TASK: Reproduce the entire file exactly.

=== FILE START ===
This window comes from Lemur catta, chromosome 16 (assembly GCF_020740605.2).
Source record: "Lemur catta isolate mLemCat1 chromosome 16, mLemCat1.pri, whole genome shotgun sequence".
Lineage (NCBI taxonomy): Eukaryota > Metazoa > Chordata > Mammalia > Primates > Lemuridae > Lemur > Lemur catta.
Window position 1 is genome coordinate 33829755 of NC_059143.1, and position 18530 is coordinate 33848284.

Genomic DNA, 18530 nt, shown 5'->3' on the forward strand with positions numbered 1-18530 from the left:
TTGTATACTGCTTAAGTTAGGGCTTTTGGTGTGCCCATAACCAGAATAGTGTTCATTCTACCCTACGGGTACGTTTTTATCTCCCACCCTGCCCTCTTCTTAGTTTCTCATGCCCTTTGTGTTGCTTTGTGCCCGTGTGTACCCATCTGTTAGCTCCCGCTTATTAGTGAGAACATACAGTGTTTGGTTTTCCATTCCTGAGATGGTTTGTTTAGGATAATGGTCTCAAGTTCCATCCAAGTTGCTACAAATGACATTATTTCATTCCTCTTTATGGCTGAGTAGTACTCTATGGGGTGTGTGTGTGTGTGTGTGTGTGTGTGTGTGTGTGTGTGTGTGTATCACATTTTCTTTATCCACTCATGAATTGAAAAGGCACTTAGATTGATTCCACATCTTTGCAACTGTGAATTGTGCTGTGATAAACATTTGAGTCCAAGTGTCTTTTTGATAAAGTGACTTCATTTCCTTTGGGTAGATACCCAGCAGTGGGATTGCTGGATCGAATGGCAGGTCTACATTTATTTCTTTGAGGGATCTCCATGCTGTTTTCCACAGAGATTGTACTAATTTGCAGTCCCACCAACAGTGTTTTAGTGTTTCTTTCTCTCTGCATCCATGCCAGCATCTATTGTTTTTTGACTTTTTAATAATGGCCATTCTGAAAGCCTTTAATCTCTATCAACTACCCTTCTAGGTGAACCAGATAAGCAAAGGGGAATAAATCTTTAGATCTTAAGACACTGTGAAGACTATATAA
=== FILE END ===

This window comes from Lemur catta, chromosome 16 (assembly GCF_020740605.2).
Source record: "Lemur catta isolate mLemCat1 chromosome 16, mLemCat1.pri, whole genome shotgun sequence".
Lineage (NCBI taxonomy): Eukaryota > Metazoa > Chordata > Mammalia > Primates > Lemuridae > Lemur > Lemur catta.
Window position 1 is genome coordinate 33829755 of NC_059143.1, and position 18530 is coordinate 33848284.

Genomic DNA, 18530 nt, shown 5'->3' on the forward strand with positions numbered 1-18530 from the left:
TTGTATACTGCTTAAGTTAGGGCTTTTGGTGTGCCCATAACCAGAATAGTGTTCATTCTACCCTACGGGTACGTTTTTATCTCCCACCCTGCCCTCTTCTTAGTTTCTCATGCCCTTTGTGTTGCTTTGTGCCCGTGTGTACCCATCTGTTAGCTCCCGCTTATTAGTGAGAACATACAGTGTTTGGTTTTCCATTCCTGAGATGGTTTGTTTAGGATAATGGTCTCAAGTTCCATCCAAGTTGCTACAAATGACATTATTTCATTCCTCTTTATGGCTGAGTAGTACTCTATGGGGTGTGTGTGTGTGTGTGTGTGTGTGTGTGTGTGTGTGTGTGTGTATCACATTTTCTTTATCCACTCATGAATTGAAAAGGCACTTAGATTGATTCCACATCTTTGCAACTGTGAATTGTGCTGTGATAAACATTTGAGTCCAAGTGTCTTTTTGATAAAGTGACTTCATTTCCTTTGGGTAGATACCCAGCAGTGGGATTGCTGGATCGAATGGCAGGTCTACATTTATTTCTTTGAGGGATCTCCATGCTGTTTTCCACAGAGATTGTACTAATTTGCAGTCCCACCAACAGTGTTTTAGTGTTTCTTTCTCTCTGCATCCATGCCAGCATCTATTGTTTTTTGACTTTTTAATAATGGCCATTCTGAAAGCCTTTAATCTCTATCAACTACCCTTCTAGGTGAACCAGATAAGCAAAGGGGAATAAATCTTTAGATCTTAAGACACTGTGAAGACTATATAA